Hearn had arrived in Japan in 1890 as the culmination of a worldwide odyssey, and stayed for 14 years until his death in 1904. He set about explaining, in book after book, this mysterious land called “Japan” to readers in the West. Hearn believed he could capture the hidden kokoro (heart) of the Japanese by carefully scrutinizing the world around him. He also discovered that he could probe into the recesses of his own psyche in this “otherworldliness.”
At the same time as Hearn was lecturing English literature at Tokyo Imperial University, a certain Natsume Kinnosuke (later to become “Soseki”) left Japan in 1900 on an odyssey to the West. Soseki, steeped in English literature and nurturing a particular love of 18th-century satirists such as Jonathan Swift and Laurence Sterne, described himself in London in Brobdingnagian terms. He was a sluggish “Tom Thumb” wandering lost in a foggy land of fast-moving giants. In the park, women approached him in their elaborate headdresses like “horned lionesses.”
In “The Tower of London” (1905), Soseki wrote that his first days in London were like depositing a rabbit from Gotemba, at the foothills of Mount Fuji, into the middle of Nihonbashi in the center of Tokyo. The alienation that Soseki initially experienced in London allowed him to view both himself and Japanese society in general with fresh eyes, and he would soon employ Swiftian satire in the depiction of Japan itself.
When Soseki returned to Japan and exploded into prolific writing activity, his first perspective was not that of a rabbit, but of a cat, observing the foibles of Japanese society from a distance. Having replaced Hearn as lecturer at Tokyo Imperial University, Soseki then began implicitly satirizing Hearn’s writings in his own works. Hearn’s strain of sympathetic “cultural anthropology” may have helped to break down walls and introduce “mysterious Japan” to readers in the West, but it also had the feel of an enthusiastic naturalist observing a curious breed of animals.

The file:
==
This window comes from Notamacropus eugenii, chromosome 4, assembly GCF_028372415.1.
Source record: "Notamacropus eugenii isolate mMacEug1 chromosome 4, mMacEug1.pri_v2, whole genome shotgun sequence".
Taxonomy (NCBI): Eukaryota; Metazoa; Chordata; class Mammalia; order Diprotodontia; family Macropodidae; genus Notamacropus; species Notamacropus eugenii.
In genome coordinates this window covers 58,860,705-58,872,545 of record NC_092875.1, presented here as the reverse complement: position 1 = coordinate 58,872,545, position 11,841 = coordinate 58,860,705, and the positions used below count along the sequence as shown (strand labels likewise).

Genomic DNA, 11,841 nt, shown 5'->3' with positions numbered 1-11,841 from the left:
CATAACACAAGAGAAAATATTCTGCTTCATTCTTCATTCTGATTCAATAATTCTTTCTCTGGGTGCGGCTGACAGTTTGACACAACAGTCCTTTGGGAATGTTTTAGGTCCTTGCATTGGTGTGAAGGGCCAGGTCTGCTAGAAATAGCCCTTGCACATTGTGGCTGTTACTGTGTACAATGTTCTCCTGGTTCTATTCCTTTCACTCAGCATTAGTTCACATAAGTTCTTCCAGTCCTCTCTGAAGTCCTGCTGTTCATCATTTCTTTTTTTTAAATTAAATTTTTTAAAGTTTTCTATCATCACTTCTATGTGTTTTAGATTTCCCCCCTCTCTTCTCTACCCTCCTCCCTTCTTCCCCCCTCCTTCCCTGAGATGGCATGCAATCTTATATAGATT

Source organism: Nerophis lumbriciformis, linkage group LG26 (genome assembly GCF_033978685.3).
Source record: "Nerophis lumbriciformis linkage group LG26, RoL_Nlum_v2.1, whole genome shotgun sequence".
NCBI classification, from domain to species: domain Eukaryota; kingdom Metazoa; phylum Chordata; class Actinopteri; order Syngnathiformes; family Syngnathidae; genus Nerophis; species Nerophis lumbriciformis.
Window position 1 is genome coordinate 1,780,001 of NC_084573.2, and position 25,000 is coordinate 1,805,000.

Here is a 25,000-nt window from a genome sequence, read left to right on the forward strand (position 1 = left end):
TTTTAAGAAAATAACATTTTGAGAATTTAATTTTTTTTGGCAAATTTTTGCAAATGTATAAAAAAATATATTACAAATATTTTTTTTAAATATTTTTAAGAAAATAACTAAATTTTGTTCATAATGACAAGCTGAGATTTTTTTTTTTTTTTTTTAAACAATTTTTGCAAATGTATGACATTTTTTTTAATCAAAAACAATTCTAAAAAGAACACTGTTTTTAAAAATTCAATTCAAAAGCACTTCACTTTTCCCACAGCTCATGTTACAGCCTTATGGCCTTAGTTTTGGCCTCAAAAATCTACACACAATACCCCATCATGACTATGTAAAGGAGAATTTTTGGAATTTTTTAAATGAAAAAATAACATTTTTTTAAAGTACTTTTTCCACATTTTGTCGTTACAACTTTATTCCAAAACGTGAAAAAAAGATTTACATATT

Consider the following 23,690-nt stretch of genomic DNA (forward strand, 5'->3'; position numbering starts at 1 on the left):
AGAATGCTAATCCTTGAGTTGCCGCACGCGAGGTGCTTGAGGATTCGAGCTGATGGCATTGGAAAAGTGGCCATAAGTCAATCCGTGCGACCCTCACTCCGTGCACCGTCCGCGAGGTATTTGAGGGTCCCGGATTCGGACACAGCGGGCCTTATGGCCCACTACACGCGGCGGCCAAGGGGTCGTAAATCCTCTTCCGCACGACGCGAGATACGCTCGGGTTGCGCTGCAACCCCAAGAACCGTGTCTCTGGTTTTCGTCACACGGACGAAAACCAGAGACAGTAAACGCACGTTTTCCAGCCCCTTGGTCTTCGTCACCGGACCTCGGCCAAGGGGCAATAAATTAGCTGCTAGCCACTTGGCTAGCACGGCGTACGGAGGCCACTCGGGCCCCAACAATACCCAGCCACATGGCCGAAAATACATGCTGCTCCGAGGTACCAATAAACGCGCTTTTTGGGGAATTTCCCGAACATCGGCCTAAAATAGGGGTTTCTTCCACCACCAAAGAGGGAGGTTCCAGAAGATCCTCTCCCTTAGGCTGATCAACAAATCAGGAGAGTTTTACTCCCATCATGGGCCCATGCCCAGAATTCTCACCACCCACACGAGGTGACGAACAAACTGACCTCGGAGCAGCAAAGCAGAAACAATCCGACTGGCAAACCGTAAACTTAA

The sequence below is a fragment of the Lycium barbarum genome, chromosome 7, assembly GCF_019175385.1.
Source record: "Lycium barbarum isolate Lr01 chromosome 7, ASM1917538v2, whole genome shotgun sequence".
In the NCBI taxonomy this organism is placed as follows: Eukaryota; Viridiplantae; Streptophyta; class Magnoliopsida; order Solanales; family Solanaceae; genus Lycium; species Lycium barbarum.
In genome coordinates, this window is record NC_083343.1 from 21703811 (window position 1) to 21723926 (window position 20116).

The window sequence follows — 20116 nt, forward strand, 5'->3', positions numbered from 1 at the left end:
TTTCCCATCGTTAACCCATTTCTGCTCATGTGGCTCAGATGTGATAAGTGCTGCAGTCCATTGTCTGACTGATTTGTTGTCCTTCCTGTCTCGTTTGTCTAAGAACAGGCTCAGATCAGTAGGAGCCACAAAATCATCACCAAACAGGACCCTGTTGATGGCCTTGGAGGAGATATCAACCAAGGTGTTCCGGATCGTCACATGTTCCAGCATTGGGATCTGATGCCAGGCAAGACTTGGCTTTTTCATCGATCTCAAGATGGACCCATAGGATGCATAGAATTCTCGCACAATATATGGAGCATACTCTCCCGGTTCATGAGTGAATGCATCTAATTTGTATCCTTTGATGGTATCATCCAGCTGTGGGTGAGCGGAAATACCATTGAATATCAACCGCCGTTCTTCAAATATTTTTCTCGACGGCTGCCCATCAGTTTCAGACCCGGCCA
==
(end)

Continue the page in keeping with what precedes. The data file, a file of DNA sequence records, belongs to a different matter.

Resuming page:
In “I Am a Cat” (1905-06), Soseki turned all of this on its head and attributed the observations to a small animal. Interestingly, unlike Hearn’s attempts to understand Japan, Soseki wrote very little about his time in England and felt no compulsion to analyze either Britain or the British. His few writings about England are far more about himself than they are any attempt to objectively describe the world around him. This difference in attitude between Soseki and Hearn was based not just on a personality difference, but on Soseki’s profound contemplation of the true nature of literature itself.
Soseki rejected the idea that a writer — or indeed a painter — was someone who depicted the world around them. Rather, he believed that an artist was someone who depicted a reflection of the world that had been transformed by the mirror of their own internal consciousness.